With the growth of impact investing, ESG has rapidly become an integral part of the investment decision process. So much so that a company’s ESG performance contributes towards modelling the stock to determine prospective returns. Locally, we have seen ESG teams from institutional investors play an active role within the investment committees and engage more with management teams to better understand matters such as climate risk and overall sustainability performance. Therefore, prioritising the environmental issues alongside the social and governance aspects will enhance the company’s investment value proposition.

Amidst climate change and other social issues making global headlines daily, the sector’s stakeholders are placing more pressure on REITs and property owners by demanding further transparency due to the increasing importance of how these companies interact with and impact their communities. Ultimately, as an industry, we all need to come together, assist the new, smaller players and set out a uniform roadmap on how we can work towards meeting the environmental expectations while ensuring the overall business objectives are achieved. At the end of the day, it is the properties that showcase green design and overall environmental consciousness that will stand out from the crowd.

Redefine Advances Strategy to Reduce Risk and Improve Quality Across its Property Asset Platform

JSE-listed REIT, Redefine Properties, has reported a lower distributable income per share of 26.2c for the interim period to 28 February 2021, driven principally by the impact of Covid-19 on the property sector and broader economy. However, the company is in a strong position to benefit from an anticipated uptick in property fundamentals as conditions begin to improve in line with the expected vaccine rollout in the latter half of the year.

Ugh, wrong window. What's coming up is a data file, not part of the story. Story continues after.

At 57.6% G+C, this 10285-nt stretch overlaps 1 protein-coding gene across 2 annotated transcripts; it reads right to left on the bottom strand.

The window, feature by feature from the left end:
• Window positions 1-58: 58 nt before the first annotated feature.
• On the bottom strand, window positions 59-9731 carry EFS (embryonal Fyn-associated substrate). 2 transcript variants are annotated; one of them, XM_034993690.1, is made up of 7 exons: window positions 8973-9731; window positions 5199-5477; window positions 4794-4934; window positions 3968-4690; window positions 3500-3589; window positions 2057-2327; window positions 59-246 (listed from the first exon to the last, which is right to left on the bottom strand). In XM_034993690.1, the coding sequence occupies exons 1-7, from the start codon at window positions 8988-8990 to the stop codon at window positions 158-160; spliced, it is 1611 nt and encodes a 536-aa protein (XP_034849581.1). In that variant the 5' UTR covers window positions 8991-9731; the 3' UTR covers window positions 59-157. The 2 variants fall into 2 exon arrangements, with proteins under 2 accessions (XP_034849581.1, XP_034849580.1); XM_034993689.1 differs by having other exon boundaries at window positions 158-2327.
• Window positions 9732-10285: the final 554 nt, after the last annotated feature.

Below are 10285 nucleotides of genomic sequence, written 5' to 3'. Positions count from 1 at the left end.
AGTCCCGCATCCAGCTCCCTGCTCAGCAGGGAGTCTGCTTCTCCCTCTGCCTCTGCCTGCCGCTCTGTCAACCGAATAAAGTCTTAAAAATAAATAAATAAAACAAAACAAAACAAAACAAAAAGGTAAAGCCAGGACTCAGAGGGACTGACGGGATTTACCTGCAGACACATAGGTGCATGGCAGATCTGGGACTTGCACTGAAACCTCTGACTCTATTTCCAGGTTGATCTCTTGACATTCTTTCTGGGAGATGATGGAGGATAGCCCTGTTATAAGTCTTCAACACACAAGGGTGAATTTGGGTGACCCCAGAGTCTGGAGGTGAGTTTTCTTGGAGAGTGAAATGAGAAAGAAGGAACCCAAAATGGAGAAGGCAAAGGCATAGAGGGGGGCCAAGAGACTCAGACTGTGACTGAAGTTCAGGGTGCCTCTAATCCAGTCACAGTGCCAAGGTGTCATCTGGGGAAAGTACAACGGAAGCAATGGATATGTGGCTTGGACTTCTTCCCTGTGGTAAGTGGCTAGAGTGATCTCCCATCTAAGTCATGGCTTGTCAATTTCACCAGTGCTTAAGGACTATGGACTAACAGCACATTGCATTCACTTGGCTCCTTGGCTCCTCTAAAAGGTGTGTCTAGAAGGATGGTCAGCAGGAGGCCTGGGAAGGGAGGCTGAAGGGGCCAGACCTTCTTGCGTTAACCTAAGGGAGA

The current reporting period covers six months during which the economy was battered by one of the world’s strictest lockdowns. Consequently, when compared with a pre-Covid prior reporting period, the distributable income is down 21.8%.

CEO Andrew Konig says while the jury is out on the exact point at which the upward cycle will begin, an improvement back to pre-Covid levels should take place once vaccines are broadly rolled out.

“We believe the bottom of the cycle has been reached. What we are expecting – and this is also what has happened in other countries who have made good strides on their vaccine programmes – is that the rollout of vaccines will lead to more mobility in the system. This means more people going out, to work, to shop and to play and that quickly translates into confidence, which is the cheapest form of economic stimulus,” he says.

Konig says until an accelerated turnaround begins, however, weaker property fundamentals and low economic growth have to be factored in for 2021 and beyond.

As a precautionary measure ahead of a still nascent vaccine rollout in SA, Redefine’s board has decided to take the prudent step to defer its dividend decision to year end.

“We did not take this decision lightly at all and took all stakeholder interests into account. It is fundamental to our investment proposition to pay dividends, but unfortunately there is just too much uncertainty to factor in right now. We hope to have better news towards the end of the year, but as always we must act prudently,” he says.

Ntobeko Nyawo, Redefine’s new CFO, says Redefine is in a strong position to benefit from future growth thanks to its focus on managing risk and optimising its balance sheet. At the previous year end, Redefine’s loan to value ratio (LTV – a key indicator of balance sheet risk) was at 47.5%, but by half year it was reduced to 44.3%.

“We have continued to strengthen our balance sheet, through disposal of non-core assets. By doing the right things now we have access to ample liquidity (R4.8 billion) and achieved a pleasing 98% of gross billings in collections. Our net asset value per share also increased to 719.74 cents per share. This means our business has remained highly cash generative, despite the pandemic,” he says.

Apart from the obvious Covid-19 impact, he says the decrease in revenue for the period was largely attributable to the deconsolidation of European Logistics Investment B.V. (ELI) during the second half of 2020, the sale of Leicester Street and the disposal of non core local properties during the period. Dividends were also not forthcoming from Redefine’s 45.4% holding in EPP, who acted to preserve financial flexibility and bolster their own liquidity.

Chief Operating Officer, Leon Kok, says Redefine managed to deliver positive outcomes during a difficult six months, thanks to its strategic intent of repositioning the asset platform to maintain relevance.

“We focused on execution and this half is a clear demonstration of our strategy delivering the desired outcomes,” he says.

Redefine’s total property assets under management are valued at R75.3 billion, with 84% invested in SA.